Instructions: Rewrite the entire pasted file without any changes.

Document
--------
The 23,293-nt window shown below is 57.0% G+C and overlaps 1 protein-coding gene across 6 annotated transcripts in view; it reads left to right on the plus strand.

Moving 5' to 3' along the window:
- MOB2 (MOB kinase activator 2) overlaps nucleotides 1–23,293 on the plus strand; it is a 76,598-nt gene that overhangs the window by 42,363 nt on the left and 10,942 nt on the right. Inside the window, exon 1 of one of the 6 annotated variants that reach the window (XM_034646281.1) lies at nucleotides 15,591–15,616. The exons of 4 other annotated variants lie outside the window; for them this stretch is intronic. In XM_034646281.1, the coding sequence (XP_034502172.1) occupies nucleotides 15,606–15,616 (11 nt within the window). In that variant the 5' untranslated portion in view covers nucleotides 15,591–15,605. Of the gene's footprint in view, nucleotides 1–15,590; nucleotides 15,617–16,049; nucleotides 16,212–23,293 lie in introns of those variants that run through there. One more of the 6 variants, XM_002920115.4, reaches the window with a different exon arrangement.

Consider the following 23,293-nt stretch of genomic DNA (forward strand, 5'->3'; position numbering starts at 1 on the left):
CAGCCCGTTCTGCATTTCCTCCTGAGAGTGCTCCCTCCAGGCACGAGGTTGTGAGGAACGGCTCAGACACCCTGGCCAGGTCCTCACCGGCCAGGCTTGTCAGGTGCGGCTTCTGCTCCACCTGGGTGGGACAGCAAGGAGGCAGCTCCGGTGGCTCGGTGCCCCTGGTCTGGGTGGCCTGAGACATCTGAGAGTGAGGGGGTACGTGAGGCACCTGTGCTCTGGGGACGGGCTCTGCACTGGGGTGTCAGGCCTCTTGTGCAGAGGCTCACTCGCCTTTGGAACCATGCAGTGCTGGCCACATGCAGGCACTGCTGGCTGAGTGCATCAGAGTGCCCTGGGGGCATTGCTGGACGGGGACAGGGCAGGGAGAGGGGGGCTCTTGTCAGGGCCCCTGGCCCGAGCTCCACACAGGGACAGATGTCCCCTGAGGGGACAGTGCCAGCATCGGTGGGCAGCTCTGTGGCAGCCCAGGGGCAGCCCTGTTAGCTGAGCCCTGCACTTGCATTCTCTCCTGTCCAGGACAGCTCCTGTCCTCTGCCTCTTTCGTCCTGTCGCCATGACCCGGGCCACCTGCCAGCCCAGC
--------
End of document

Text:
The 23,293-nt window shown below is 57.0% G+C and overlaps 1 protein-coding gene across 6 annotated transcripts in view; it reads left to right on the plus strand.

Moving 5' to 3' along the window:
- MOB2 (MOB kinase activator 2) overlaps nucleotides 1–23,293 on the plus strand; it is a 76,598-nt gene that overhangs the window by 42,363 nt on the left and 10,942 nt on the right. Inside the window, exon 1 of one of the 6 annotated variants that reach the window (XM_034646281.1) lies at nucleotides 15,591–15,616. The exons of 4 other annotated variants lie outside the window; for them this stretch is intronic. In XM_034646281.1, the coding sequence (XP_034502172.1) occupies nucleotides 15,606–15,616 (11 nt within the window). In that variant the 5' untranslated portion in view covers nucleotides 15,591–15,605. Of the gene's footprint in view, nucleotides 1–15,590; nucleotides 15,617–16,049; nucleotides 16,212–23,293 lie in introns of those variants that run through there. One more of the 6 variants, XM_002920115.4, reaches the window with a different exon arrangement.

Consider the following 23,293-nt stretch of genomic DNA (forward strand, 5'->3'; position numbering starts at 1 on the left):
CAGCCCGTTCTGCATTTCCTCCTGAGAGTGCTCCCTCCAGGCACGAGGTTGTGAGGAACGGCTCAGACACCCTGGCCAGGTCCTCACCGGCCAGGCTTGTCAGGTGCGGCTTCTGCTCCACCTGGGTGGGACAGCAAGGAGGCAGCTCCGGTGGCTCGGTGCCCCTGGTCTGGGTGGCCTGAGACATCTGAGAGTGAGGGGGTACGTGAGGCACCTGTGCTCTGGGGACGGGCTCTGCACTGGGGTGTCAGGCCTCTTGTGCAGAGGCTCACTCGCCTTTGGAACCATGCAGTGCTGGCCACATGCAGGCACTGCTGGCTGAGTGCATCAGAGTGCCCTGGGGGCATTGCTGGACGGGGACAGGGCAGGGAGAGGGGGGCTCTTGTCAGGGCCCCTGGCCCGAGCTCCACACAGGGACAGATGTCCCCTGAGGGGACAGTGCCAGCATCGGTGGGCAGCTCTGTGGCAGCCCAGGGGCAGCCCTGTTAGCTGAGCCCTGCACTTGCATTCTCTCCTGTCCAGGACAGCTCCTGTCCTCTGCCTCTTTCGTCCTGTCGCCATGACCCGGGCCACCTGCCAGCCCAGC